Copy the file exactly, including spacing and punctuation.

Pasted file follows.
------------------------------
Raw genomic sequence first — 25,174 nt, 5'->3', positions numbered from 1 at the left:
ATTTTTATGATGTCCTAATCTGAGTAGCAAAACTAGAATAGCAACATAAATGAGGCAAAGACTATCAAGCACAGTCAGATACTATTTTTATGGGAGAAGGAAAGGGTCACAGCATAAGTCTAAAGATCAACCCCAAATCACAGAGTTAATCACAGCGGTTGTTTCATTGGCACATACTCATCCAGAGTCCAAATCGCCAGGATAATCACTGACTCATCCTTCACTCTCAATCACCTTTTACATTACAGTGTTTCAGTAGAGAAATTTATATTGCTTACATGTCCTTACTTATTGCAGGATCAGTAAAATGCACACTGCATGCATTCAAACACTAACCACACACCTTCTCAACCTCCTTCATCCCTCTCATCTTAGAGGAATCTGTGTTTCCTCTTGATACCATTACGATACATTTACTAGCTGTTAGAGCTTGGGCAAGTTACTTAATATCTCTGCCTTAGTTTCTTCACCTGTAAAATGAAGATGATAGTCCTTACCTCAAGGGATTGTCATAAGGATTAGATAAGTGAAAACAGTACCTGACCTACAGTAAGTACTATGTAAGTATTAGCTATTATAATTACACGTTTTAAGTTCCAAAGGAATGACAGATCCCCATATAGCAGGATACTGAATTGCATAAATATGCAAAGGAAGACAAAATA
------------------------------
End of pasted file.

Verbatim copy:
Raw genomic sequence first — 25,174 nt, 5'->3', positions numbered from 1 at the left:
ATTTTTATGATGTCCTAATCTGAGTAGCAAAACTAGAATAGCAACATAAATGAGGCAAAGACTATCAAGCACAGTCAGATACTATTTTTATGGGAGAAGGAAAGGGTCACAGCATAAGTCTAAAGATCAACCCCAAATCACAGAGTTAATCACAGCGGTTGTTTCATTGGCACATACTCATCCAGAGTCCAAATCGCCAGGATAATCACTGACTCATCCTTCACTCTCAATCACCTTTTACATTACAGTGTTTCAGTAGAGAAATTTATATTGCTTACATGTCCTTACTTATTGCAGGATCAGTAAAATGCACACTGCATGCATTCAAACACTAACCACACACCTTCTCAACCTCCTTCATCCCTCTCATCTTAGAGGAATCTGTGTTTCCTCTTGATACCATTACGATACATTTACTAGCTGTTAGAGCTTGGGCAAGTTACTTAATATCTCTGCCTTAGTTTCTTCACCTGTAAAATGAAGATGATAGTCCTTACCTCAAGGGATTGTCATAAGGATTAGATAAGTGAAAACAGTACCTGACCTACAGTAAGTACTATGTAAGTATTAGCTATTATAATTACACGTTTTAAGTTCCAAAGGAATGACAGATCCCCATATAGCAGGATACTGAATTGCATAAATATGCAAAGGAAGACAAAATA